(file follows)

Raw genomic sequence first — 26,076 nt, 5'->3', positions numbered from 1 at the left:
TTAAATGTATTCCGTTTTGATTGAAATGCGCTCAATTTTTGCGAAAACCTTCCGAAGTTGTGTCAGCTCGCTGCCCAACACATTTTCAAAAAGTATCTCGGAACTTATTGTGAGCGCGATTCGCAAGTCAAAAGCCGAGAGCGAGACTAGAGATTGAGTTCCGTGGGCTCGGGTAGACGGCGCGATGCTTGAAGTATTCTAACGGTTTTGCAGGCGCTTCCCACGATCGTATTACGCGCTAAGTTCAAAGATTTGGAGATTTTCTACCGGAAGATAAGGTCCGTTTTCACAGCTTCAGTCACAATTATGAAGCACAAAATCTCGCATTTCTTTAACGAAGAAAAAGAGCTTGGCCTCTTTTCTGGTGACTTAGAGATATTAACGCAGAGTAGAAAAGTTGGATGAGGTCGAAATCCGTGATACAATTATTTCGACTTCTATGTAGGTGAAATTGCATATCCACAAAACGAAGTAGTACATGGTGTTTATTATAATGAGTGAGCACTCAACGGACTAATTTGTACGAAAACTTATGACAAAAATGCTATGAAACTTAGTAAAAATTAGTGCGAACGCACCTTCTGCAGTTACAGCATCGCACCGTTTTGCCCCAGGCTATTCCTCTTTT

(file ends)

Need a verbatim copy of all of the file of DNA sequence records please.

Raw genomic sequence first — 26,076 nt, 5'->3', positions numbered from 1 at the left:
TTAAATGTATTCCGTTTTGATTGAAATGCGCTCAATTTTTGCGAAAACCTTCCGAAGTTGTGTCAGCTCGCTGCCCAACACATTTTCAAAAAGTATCTCGGAACTTATTGTGAGCGCGATTCGCAAGTCAAAAGCCGAGAGCGAGACTAGAGATTGAGTTCCGTGGGCTCGGGTAGACGGCGCGATGCTTGAAGTATTCTAACGGTTTTGCAGGCGCTTCCCACGATCGTATTACGCGCTAAGTTCAAAGATTTGGAGATTTTCTACCGGAAGATAAGGTCCGTTTTCACAGCTTCAGTCACAATTATGAAGCACAAAATCTCGCATTTCTTTAACGAAGAAAAAGAGCTTGGCCTCTTTTCTGGTGACTTAGAGATATTAACGCAGAGTAGAAAAGTTGGATGAGGTCGAAATCCGTGATACAATTATTTCGACTTCTATGTAGGTGAAATTGCATATCCACAAAACGAAGTAGTACATGGTGTTTATTATAATGAGTGAGCACTCAACGGACTAATTTGTACGAAAACTTATGACAAAAATGCTATGAAACTTAGTAAAAATTAGTGCGAACGCACCTTCTGCAGTTACAGCATCGCACCGTTTTGCCCCAGGCTATTCCTCTTTT